Whites were called lindy hoppers; blacks were referred to as jitterbuggers, recalled Riley.
At Charlie’s Place they all danced together.
The princess of the club was Cynthia Harrol, who waited tables and worked the bar. Harrol often visited New York City to dance in Harlem’s nightclubs. She was good. And she brought her talents to the ballroom at Charlie’s Place. Soon patrons were talking about “the shag on the Hill.” It’s unclear if they were referring to the dancing at the club or to Harrol’s nickname: Shag.
The new dance style essentially was a slower, smoother, sexier version of the jitterbug. It was the main reason everyone wanted to be at Charlie’s Place.
Attack of the Klan
In 1950, incumbent Democratic Sen. Olin Johnston, who decried the “mongrelization of the races,” faced a worthy opponent in Gov. Strom Thurmond, who accused Johnston of being soft of segregation.
“Any man that says I am for mixing of the races is a low-down, contemptible liar,” Johnston said in a speech in Georgetown, according to Beacham.
“No Negro will ever be a guest at the governor’s mansion so long as I am governor,” Thurmond declared.
And so went the racially charged campaign, emboldening the Klan in Horry County, Beacham writes.
The Klan, led by Grand Dragon Thomas L. Hamilton, did not like what was happening at Charlie’s Club. They threatened Fitzgerald, who nevertheless refused to ban white patrons. The Klan warned him of violence to come.
On the night of Aug. 26, 1950, the Klan cruised through Myrtle Beach’s black neighborhoods. Local police cleared the way for dozens of cars in the motorcade. Eventually, they passed by Charlie’s Place, and Fitzgerald called the police, telling authorities that if the Klan returned there would certainly be bloodshed.
The Klan returned just before midnight.
About 60 men in 25 vehicles stormed the club, disarmed Fitzgerald and threw him into the trunk of a car, then shot up the place with more than 500 rounds, aiming many of the bullets at the jukebox. Patrons, black and white, fled through the back of the building.
Several were injured. Only one person was killed, a Klansman. When his blood-stained white robe and hood was removed at the hospital, a police uniform was revealed. James D. Johnson, 42, an off-duty police officer from Conway, had been shot in the back.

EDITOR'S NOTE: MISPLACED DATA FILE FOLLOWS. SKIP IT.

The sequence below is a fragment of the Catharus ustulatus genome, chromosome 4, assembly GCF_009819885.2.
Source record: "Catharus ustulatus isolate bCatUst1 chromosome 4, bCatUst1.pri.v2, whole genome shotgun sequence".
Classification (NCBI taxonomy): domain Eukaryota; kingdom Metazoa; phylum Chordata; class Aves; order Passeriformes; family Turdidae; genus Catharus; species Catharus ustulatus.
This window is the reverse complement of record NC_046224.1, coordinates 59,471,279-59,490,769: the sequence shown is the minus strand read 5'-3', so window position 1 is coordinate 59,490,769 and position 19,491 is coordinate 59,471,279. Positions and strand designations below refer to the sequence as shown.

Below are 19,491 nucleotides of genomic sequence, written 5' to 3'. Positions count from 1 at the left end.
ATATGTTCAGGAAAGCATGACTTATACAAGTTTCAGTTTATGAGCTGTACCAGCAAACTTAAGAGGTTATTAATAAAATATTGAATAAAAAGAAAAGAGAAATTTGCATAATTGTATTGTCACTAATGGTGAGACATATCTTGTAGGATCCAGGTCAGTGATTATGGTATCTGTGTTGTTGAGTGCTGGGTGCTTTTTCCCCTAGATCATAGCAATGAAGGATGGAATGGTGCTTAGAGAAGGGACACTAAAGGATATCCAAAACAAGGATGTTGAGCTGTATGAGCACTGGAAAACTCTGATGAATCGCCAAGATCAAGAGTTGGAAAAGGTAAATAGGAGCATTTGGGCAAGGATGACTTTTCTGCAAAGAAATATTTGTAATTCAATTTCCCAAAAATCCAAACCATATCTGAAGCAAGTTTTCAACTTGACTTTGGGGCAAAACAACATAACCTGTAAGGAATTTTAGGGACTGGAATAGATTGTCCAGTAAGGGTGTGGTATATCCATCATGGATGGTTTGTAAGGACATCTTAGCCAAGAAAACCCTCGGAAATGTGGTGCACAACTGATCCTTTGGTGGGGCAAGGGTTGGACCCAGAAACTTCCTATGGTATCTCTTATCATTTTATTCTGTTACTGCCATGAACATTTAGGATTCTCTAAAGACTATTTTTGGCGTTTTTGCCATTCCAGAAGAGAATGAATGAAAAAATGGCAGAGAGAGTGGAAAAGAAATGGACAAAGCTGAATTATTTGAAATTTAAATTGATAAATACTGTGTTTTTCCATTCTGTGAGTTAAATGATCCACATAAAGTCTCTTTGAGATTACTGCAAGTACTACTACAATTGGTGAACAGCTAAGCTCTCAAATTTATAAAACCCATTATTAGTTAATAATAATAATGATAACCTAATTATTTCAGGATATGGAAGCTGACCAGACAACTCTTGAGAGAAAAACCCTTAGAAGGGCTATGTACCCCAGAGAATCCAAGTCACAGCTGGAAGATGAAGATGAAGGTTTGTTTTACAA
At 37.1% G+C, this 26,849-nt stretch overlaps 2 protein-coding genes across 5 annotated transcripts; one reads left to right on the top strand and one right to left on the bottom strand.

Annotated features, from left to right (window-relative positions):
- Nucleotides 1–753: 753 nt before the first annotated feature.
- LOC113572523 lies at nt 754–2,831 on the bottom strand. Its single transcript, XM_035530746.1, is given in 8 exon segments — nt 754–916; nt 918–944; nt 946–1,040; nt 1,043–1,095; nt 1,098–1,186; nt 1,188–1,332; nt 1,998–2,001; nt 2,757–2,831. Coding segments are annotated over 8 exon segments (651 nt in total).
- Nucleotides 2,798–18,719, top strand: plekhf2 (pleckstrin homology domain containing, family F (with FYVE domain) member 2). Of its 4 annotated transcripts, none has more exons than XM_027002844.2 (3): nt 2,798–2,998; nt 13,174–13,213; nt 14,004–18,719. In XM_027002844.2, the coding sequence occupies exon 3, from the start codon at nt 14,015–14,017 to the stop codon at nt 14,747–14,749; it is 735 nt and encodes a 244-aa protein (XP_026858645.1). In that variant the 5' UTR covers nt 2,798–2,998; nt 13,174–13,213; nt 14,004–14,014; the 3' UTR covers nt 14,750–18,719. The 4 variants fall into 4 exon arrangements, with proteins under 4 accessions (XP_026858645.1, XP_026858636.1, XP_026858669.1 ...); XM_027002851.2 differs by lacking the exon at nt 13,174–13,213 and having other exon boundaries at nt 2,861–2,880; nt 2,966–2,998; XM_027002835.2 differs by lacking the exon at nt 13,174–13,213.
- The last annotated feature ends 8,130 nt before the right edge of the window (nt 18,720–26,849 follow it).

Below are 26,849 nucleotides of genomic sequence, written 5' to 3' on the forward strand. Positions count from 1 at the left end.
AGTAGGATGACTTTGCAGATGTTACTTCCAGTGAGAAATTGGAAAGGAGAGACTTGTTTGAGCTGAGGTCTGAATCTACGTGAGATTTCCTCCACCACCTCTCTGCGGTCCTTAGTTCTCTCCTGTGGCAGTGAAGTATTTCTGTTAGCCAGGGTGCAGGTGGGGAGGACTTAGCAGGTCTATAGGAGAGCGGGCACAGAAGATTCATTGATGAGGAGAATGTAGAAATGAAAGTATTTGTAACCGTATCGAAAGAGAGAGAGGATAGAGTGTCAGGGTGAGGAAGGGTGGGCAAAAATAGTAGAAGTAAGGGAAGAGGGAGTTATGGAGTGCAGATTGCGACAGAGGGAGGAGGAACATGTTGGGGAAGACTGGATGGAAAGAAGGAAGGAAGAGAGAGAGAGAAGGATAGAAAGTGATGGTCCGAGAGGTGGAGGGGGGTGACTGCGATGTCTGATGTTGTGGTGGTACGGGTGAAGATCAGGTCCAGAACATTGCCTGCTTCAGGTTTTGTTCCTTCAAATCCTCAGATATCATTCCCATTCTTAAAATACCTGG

After the burst of gunfire, the Klansmen took off. Locked in the trunk of a Pontiac, Fitzgerald imagined the worst. After about an hour, the car stopped near an inlet waterway, 600 yards from Highway 544, two and a half miles west of Myrtle Beach, according to Roddy Brown and an FBI report. Fitzgerald was hauled out and beaten badly by men he recognized.
The assailants debated whether Fitzgerald should be held responsible for the death of Dan Johnson, the FBI report states.
“The ‘Dragon’ stated that the victim was not responsible whereupon an unknown man leaned over the victim and cut his left ear lobe saying, ‘We’ll mark him so we’ll know him.’ When this man leaned over the victim the victim saw pinned on the inside of his shirt pocket a silver badge which was in the shape of a shield and about the size of a silver dollar. The victim … stated that it looked like a Deputy Sheriff’s badge.”
As the Klansmen talked with one another, Fitzgerald gathered the strength to make a run for it. He escaped into the brush as about 20 bullets whizzed by him.
By chance, Brown’s uncle Ed Washington was driving his cab down Highway 544 shortly thereafter, noticed Fitzgerald on the side of the road and rescued him.
The town was shaken by the KKK attacks. Some blacks left town, including workers at the hotels, according to Beacham. Some whites avoided Carver Street for a while. Fitzgerald spent two weeks in three separate jails, though there are no records of any charges filed. Possibly Sheriff C. Ernest Sasser, who was friendly with Fitzgerald, was protecting the club owner.
Sasser and other law enforcement officers speculated that Johnson had been killed by a fellow Klansman. Soon, about 10 Klan members were arrested and charged with conspiracy to incite mob violence. Grand Dragon Hamilton was released on $5,000 bond.
On Oct. 5, a Horry County grand jury cleared five Klansmen, including Hamilton, of all charges. All the others had already been released after a hearing in which no probable cause was determined. The white establishment was emboldened. The Klan managed to ensure that Sasser lost re-election. An FBI investigation, and a federal case led by Thurgood Marshall, went nowhere.
Olin Johnston defeated Strom Thurmond in the primary and soon returned to the U.S. Senate.
Fitzgerald put the club back together and opened its doors to the shaggers and music lovers of Myrtle Beach. Many more musicians came through, including Marvin Gaye, James Brown, the Inkspots, the Drifters and Percy Sledge. Black-run businesses continued to operate on Carver Street, including the nearby Little Club Bamboo, run by Brown’s father during the early 1950s.
The black community forged ahead. Black music went mainstream. But Charlie’s Club was never quite the same.
“I think it kind of shattered something in Myrtle Beach,” Newman said.